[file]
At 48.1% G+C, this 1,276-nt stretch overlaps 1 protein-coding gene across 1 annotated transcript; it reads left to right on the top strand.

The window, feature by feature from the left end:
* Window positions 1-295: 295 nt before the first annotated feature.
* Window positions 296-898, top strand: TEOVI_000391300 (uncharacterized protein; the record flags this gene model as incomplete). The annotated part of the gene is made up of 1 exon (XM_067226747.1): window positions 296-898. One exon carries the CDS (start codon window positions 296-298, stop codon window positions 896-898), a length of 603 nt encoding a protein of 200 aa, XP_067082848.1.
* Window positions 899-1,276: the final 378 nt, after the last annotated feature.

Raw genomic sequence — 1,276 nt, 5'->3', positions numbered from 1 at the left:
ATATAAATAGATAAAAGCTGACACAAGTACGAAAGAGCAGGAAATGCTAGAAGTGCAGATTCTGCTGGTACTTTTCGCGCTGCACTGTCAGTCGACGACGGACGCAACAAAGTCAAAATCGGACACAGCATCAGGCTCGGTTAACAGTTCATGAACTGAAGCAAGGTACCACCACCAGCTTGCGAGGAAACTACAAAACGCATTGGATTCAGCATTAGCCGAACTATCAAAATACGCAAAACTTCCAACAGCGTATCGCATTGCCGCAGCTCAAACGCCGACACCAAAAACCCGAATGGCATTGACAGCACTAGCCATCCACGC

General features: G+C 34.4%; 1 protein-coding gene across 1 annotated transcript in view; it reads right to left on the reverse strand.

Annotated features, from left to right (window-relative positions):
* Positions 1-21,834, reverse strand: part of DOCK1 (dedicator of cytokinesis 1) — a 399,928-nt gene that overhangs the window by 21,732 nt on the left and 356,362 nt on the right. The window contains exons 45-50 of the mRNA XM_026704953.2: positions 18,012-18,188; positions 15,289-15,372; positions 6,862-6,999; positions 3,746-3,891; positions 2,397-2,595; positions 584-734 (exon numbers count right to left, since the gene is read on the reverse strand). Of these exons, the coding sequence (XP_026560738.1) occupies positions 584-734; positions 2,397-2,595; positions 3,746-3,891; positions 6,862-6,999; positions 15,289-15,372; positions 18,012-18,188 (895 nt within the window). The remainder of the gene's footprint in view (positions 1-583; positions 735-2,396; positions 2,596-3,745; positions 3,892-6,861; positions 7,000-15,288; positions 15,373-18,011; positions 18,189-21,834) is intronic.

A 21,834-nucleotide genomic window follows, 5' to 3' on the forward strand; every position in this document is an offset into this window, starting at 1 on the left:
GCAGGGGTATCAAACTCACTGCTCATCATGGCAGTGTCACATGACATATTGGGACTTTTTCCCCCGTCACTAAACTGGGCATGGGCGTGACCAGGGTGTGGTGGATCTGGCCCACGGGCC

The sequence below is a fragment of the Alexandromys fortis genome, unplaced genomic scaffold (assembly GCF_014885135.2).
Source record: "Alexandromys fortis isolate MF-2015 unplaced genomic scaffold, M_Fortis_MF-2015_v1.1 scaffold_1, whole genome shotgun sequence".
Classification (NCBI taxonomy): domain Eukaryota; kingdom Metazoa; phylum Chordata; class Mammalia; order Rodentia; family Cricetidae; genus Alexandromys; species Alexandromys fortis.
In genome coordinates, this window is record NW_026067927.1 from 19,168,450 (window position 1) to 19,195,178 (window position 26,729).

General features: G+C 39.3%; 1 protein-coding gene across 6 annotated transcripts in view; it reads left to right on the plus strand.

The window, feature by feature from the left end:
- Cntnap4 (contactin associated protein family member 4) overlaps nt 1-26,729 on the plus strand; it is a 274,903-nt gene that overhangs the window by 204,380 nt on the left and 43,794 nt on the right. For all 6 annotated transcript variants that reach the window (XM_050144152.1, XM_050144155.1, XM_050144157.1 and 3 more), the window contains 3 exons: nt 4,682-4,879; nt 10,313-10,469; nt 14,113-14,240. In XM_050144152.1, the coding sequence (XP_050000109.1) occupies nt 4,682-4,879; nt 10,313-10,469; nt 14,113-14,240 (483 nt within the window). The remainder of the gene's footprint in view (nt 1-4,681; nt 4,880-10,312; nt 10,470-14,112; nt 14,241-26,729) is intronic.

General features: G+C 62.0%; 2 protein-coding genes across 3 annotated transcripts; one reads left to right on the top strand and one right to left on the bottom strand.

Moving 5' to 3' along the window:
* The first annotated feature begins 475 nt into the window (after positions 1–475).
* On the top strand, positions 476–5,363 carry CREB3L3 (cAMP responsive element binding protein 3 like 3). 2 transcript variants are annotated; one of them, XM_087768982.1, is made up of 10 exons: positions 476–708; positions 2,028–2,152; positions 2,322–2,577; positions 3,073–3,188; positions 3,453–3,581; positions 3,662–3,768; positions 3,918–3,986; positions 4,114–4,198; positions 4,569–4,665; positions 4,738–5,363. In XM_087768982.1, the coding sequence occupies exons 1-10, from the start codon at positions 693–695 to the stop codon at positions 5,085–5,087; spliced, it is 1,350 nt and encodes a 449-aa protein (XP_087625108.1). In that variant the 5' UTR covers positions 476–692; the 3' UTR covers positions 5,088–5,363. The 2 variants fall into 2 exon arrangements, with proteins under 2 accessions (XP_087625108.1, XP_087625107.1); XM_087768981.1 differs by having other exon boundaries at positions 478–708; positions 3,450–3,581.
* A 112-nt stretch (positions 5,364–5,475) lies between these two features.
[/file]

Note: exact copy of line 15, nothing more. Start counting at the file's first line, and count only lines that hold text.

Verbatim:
Classification (NCBI taxonomy): domain Eukaryota; kingdom Metazoa; phylum Chordata; class Mammalia; order Rodentia; family Cricetidae; genus Alexandromys; species Alexandromys fortis.